• The acquirer presents the transaction to Visa, which then presents it to the card issuer to authorize the transaction.
  • The card issuer pays the acquirer the value of the transaction minus an interchange fee and posts the transaction to the cardholder's account.
  • The acquirer pays the merchant the amount of the purchase minus the discount rate.

Types of Visa Credit Cards

There are three tiers of Visa credit cards—Traditional, Signature, and Infinite—each with different levels of benefits. Visa makes these benefits available for card issuers to include in their programs, but each card issuer ultimately decides which benefits to offer with specific Visa credit cards.

 Benefit Traditional Signature Infinite
Zero Fraud Liability x x x
Cardholder Inquiry Services x x x
Roadside Dispatch x x x
Emergency Card Replacement x x x
Lost or Stolen Card Reporting x x x
Emergency Cash Disbursement x x x
Travel and Emergency Assistance Services x x
Extended Warranty Protection x x
Auto Rental Collision Damage Waiver x x
Lost Luggage Reimbursement x x
Global Entry Statement Credit x x
Trip Delay Reimbursement x x
Trip Cancellation / Trip Interruption Reimbursement x x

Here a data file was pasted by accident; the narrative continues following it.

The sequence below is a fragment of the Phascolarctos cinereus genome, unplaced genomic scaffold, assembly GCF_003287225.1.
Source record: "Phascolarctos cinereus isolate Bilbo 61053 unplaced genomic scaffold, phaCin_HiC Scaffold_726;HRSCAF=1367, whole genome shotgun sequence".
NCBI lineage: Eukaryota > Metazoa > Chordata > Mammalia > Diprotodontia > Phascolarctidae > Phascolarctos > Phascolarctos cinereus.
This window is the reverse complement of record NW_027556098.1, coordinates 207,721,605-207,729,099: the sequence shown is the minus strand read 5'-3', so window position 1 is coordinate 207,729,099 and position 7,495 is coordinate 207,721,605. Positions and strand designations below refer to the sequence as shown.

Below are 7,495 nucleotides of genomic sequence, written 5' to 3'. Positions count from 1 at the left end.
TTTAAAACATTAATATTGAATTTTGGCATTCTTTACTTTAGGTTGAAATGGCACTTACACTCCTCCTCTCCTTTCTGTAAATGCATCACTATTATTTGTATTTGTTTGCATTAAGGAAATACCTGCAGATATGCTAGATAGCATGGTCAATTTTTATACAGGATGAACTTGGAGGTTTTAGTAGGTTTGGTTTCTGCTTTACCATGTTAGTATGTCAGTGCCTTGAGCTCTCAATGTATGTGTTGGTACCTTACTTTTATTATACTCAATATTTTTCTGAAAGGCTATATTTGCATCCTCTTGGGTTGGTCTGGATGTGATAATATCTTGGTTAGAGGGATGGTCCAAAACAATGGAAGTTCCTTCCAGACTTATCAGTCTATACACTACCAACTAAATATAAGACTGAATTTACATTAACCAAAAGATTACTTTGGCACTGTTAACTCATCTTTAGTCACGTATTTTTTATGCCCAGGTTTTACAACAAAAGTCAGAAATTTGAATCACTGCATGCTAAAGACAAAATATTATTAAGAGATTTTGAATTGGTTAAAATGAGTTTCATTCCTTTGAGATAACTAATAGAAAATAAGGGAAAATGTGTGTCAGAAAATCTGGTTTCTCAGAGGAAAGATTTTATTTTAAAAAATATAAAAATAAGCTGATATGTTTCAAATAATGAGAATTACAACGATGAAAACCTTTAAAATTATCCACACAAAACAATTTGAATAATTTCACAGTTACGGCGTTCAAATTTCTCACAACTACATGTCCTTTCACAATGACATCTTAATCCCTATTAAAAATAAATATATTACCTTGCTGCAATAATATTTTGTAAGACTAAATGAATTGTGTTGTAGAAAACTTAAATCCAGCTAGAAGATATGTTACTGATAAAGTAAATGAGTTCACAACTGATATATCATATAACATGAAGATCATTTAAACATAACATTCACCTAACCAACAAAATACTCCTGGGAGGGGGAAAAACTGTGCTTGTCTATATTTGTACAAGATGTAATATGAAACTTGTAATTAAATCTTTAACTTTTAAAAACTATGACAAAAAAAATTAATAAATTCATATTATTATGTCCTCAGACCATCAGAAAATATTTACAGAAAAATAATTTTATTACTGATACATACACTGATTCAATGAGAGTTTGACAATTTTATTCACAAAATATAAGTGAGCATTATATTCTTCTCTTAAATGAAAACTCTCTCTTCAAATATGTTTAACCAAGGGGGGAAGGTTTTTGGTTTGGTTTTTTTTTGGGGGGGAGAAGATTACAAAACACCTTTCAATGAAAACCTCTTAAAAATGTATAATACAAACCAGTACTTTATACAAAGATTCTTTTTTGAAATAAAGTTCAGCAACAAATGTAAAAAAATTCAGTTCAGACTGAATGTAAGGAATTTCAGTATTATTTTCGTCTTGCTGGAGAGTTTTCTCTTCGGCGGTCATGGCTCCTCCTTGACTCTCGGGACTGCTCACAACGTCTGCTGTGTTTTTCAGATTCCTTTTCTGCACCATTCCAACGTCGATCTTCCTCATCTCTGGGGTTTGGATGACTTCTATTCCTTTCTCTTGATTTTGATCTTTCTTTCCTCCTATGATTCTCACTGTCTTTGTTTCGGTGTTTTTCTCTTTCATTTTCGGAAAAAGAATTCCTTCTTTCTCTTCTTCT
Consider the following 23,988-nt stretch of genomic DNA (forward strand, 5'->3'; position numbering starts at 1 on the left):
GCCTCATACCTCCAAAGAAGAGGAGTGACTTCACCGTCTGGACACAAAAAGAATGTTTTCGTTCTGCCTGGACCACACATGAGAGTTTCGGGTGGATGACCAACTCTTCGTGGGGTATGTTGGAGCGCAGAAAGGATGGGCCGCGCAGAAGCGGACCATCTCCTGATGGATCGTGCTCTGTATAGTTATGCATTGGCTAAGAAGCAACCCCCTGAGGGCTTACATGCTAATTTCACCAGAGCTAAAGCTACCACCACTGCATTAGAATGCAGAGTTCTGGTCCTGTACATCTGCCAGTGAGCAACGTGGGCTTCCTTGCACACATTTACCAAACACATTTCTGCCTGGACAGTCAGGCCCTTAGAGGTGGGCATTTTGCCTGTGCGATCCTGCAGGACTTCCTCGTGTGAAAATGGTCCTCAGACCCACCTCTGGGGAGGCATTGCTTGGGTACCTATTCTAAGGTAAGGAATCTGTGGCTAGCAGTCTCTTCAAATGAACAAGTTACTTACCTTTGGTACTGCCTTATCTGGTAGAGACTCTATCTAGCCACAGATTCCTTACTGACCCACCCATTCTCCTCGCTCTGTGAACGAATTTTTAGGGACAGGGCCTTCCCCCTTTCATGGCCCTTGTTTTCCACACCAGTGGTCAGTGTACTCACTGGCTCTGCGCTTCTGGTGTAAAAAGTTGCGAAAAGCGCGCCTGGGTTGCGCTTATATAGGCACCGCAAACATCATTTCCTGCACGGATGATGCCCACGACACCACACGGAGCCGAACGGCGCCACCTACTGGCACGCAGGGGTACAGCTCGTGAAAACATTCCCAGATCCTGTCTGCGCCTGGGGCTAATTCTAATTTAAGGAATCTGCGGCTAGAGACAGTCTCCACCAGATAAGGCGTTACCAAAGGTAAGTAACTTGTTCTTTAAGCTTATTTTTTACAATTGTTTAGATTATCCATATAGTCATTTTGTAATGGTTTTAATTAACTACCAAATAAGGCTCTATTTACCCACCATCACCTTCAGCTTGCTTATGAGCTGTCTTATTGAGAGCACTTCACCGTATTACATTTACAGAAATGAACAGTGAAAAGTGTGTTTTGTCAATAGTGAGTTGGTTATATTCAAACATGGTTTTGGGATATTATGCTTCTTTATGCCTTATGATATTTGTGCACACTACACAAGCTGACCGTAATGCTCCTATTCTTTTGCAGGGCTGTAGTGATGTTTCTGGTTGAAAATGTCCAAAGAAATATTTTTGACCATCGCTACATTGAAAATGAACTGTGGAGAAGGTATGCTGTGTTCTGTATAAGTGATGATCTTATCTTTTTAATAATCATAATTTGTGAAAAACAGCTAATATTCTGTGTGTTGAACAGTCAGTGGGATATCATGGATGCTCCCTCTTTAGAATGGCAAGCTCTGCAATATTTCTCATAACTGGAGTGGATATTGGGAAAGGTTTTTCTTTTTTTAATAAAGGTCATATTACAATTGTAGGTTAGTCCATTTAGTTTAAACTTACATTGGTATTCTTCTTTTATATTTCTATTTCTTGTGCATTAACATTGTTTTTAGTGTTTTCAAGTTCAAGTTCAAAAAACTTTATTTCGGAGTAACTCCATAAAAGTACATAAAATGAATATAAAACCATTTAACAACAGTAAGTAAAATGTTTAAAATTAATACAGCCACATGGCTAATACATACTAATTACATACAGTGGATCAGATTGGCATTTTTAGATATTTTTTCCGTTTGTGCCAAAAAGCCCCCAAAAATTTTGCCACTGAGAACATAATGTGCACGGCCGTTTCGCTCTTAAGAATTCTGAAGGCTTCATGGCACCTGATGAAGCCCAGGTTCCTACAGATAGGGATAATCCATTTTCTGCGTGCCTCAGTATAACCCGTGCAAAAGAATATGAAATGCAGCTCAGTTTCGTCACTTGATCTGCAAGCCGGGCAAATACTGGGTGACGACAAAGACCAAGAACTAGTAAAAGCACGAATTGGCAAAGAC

Airline Incidental Fees x x
Travel Accident Insurance x x
Lounge Access (Priority Pass) x x
Baggage Delay Reimbursement x x
Hotel Theft Protection x x
Cell Phone Protection x x
Emergency Medical / Dental x x
Price Protection x x
Emergency Evacuation x x
Return Protection x x
Purchase Security x x
Visa Infinite Luxury Hotel Collection x
Concierge Services x
Car Rental Privileges x

How To Get a Visa Credit Card

Visa credit cards come with different rewards, perks, and pricing depending on the card and the card issuer. Once you've selected a Visa credit card you're interested in, apply directly with a credit card issuer, like a bank or credit union. You have to provide some personal and financial information, then the issuer will review your application, determine whether to approve you and with what credit limit and terms.

Credit card issuers define the qualification criteria like credit score, income, and level of debt for the Visa credit cards they issue. Generally, you'll need a higher credit score to qualify for higher-tier credit cards.

Key Takeaways

  • Visa is one of four major credit card networks in the United States, along with Discover, MasterCard, and American Express.
  • Financial institutions can offer customized Visa credit card products to their customers, choosing from a variety of benefits.
  • Visa makes money by charging a fee on payments that move through its network.

Article Sources

  1. Visa. “Visa Annual Report 2021.” Accessed Jan. 31, 2022. 

  2. Visa. “Visa Brand Mark and Card Design Features.” Accessed Jan. 31, 2022. 

  3. Visa. “Visa Core Rules and Visa Product and Service Rules.” Accessed Jan. 31, 2022.

  4. Visa. “Visa Infinite Card.” Accessed Jan. 31, 2022.

  5. Visa. “Visa Signature Cards.” Accessed Jan. 31, 2022.

  6. Visa. “Traditional Credit Cards.” Accessed Jan. 31, 2022.

  7. Visa. “Visa Credit Card Benefits and Services.” Accessed Jan. 31, 2022.